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The Bubbler: Participatory Community Learning

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The Bubbler: Participatory Community Learning

Madison Public Library, Wis.

Education - Adults | 2013

Innovation Summary

The Bubbler is a new maker-focused programming model for all ages. The Bubbler’s hands-on pop-up workshops introduce participants to a variety of community experts who share their talents and physical resources.

Problem Statement

Madison Public Library has a long tradition of offering popular educational programs for young children but the opening of a new Central Library in September of 2013 offered new opportunities to attract more teens and adults to library programming. Inspired by the makerspace movement and strong ties to the arts community in Madison, a group of library staff envisioned The Bubbler. The Bubbler extends the library’s tradition of offering learning-based programs by partnering with local artists, designers, craftspeople, technology experts, small businesses and nonprofits to provide hands-on, pop-up workshops and classes that provide participants who might not otherwise have access to the educational or material resources provided to leave the workshop with a new skill or hand-made product. Rather than spending limited library resources on a fully-functional makerspace, media production lab, or art studio, The Bubbler’s community partnership model offers Madison’s many community experts a chance to share their knowledge without library effort required to sustain costly equipment or supplies or become experts in areas of learning that are not directly tied to the library’s mission. In addition to sharing expertise and resources, The Bubbler has helped the library reach two audiences it wasn’t serving well – teens and adults in their 20’s and 30’s who weren’t using library materials or participating in family programming but have responded enthusiastically to Bubbler classes and workshops.


In 2012 the library initiated a strategic planning process that had staff discussing ways to better reach Millenial Generation residents, offer increased technology programming, and more creatively utilize community partnerships for innovative programming. Madison has the highest number of nonprofit organizations in the state and a strong history of partnership. The Bubbler programming model extends our programming reach by working with community groups and individuals including artist Aliza Rand, Sector67 (a local makerspace), The Library as Incubator Project, Fractal (STEM classes for teens), ArtWorking (differently abled artists), and other nonprofits and businesses. By working with over 40 partners to date, The Bubbler offers classes and workshops that cost the library little and expose participants to participatory learning experiences the library could not offer on its own. The library’s partners benefit by the increased exposure they receive through their partnership with the library. The ideas behind The Bubbler have been key to the library’s strategic planning as well. With Bubbler goals in mind, library staff have reworked amission, vision, and strategic plan to fully integrate community partnership and creativity throughout the organization and have successfully shared those concepts with a larger City of Madison audience, including an enthusiastic Mayor, who featured The Bubbler on his monthly television show, the Mayor’s Report, in January 2013. Marketing efforts for The Bubbler have leveraged the library’s new partnerships through social media, promoting The Bubbler and the library by connecting with library partners and their audiences, many of whom are in our targeted 20-39 age range. Since some of these audiences were not current library users, the library has also expanded awareness of the library in the Madison community.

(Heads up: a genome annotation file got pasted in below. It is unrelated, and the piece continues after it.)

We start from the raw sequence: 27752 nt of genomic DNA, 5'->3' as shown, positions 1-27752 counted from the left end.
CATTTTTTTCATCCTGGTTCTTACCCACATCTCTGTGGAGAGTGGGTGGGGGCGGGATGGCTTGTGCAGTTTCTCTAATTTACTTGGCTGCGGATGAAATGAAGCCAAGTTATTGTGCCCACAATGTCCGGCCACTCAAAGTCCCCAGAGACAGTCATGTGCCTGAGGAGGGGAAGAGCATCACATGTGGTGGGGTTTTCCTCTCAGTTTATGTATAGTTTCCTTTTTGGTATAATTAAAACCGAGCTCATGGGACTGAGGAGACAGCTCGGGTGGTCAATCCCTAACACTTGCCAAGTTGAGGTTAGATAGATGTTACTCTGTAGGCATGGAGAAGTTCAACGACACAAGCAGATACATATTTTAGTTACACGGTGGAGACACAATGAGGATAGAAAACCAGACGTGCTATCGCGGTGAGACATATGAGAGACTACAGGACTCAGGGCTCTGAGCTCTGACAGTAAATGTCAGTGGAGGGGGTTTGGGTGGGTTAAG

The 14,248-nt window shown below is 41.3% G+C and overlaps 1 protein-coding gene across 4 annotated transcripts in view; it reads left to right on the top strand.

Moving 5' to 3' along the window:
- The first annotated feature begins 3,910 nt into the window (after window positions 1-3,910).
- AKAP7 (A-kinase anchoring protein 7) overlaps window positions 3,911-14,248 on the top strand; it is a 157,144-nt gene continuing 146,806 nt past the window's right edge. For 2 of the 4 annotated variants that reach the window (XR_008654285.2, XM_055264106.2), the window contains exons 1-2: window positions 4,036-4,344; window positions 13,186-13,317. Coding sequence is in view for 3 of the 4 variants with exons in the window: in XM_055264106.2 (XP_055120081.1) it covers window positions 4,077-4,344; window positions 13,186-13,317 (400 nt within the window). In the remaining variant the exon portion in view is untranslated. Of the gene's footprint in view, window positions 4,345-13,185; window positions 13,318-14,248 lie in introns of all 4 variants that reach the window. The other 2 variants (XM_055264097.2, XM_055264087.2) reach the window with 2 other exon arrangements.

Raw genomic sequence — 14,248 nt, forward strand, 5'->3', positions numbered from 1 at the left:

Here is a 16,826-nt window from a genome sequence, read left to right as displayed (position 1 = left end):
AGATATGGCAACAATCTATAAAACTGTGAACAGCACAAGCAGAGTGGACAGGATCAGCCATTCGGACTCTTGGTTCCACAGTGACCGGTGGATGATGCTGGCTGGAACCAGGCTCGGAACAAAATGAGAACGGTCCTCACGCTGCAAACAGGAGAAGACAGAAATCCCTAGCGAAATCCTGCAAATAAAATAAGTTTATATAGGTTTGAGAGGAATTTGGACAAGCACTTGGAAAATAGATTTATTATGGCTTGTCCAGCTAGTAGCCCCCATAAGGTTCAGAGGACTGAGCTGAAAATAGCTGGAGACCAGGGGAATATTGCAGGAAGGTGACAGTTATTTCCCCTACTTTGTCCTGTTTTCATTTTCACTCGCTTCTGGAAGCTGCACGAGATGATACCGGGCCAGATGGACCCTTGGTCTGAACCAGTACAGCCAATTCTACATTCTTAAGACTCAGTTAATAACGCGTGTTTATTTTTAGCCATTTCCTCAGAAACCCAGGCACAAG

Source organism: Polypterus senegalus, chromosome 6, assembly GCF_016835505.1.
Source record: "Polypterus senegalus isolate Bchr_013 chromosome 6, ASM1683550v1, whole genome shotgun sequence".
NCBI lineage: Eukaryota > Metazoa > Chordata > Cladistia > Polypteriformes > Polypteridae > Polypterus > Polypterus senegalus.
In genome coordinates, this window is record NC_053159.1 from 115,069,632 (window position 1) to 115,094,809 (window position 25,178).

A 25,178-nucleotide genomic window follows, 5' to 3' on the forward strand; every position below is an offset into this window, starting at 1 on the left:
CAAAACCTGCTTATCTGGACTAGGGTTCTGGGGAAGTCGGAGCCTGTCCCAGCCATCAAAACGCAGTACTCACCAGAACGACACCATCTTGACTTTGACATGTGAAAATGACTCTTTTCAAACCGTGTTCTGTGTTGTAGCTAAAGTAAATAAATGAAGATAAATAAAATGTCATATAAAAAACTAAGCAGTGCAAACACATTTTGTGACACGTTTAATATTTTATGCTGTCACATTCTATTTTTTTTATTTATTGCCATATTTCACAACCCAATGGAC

Initial bubbler programs have been extremely successful. A series of cyanotype printing workshops offered in conjunction with the University of Wisconsin-Madison’s Go Big Read campus-wide event filled within days and participants shared their experiences online ( Teens participating in a popular series of stop-motion and hand-drawn animation classes and workshops share their videos online with the library and their friends and families. A new Bubbler email newsletter gained over 200 subscribers in a month ( Media and social media attention has kept The Bubbler consistently in the community eye through feature or cover stories in the Wisconsin State Journal, Isthmus, Capital Times, and 77 Square, as well as local radio and television stories and professional blog mentions. While Bubbler workshops have already proven successful in branch libraries, library staff are also planning for an official launch of the programming model in September 2013 when the new Central Library opens and a semi-permanent space is dedicated to Bubbler programming. With glass walls at street level, Bubbler activity will enliven a formerly uninspiring stretch of sidewalk, inviting neighborhood residents and downtown visitors in to explore and engage. The library anticipates 1 million visits to the new library in its first year, Bubbler program attendance of more than 4,000, library staff and volunteers will actively survey Bubbler program participants and gather testimonials and feedback to improve the program or identify community interests.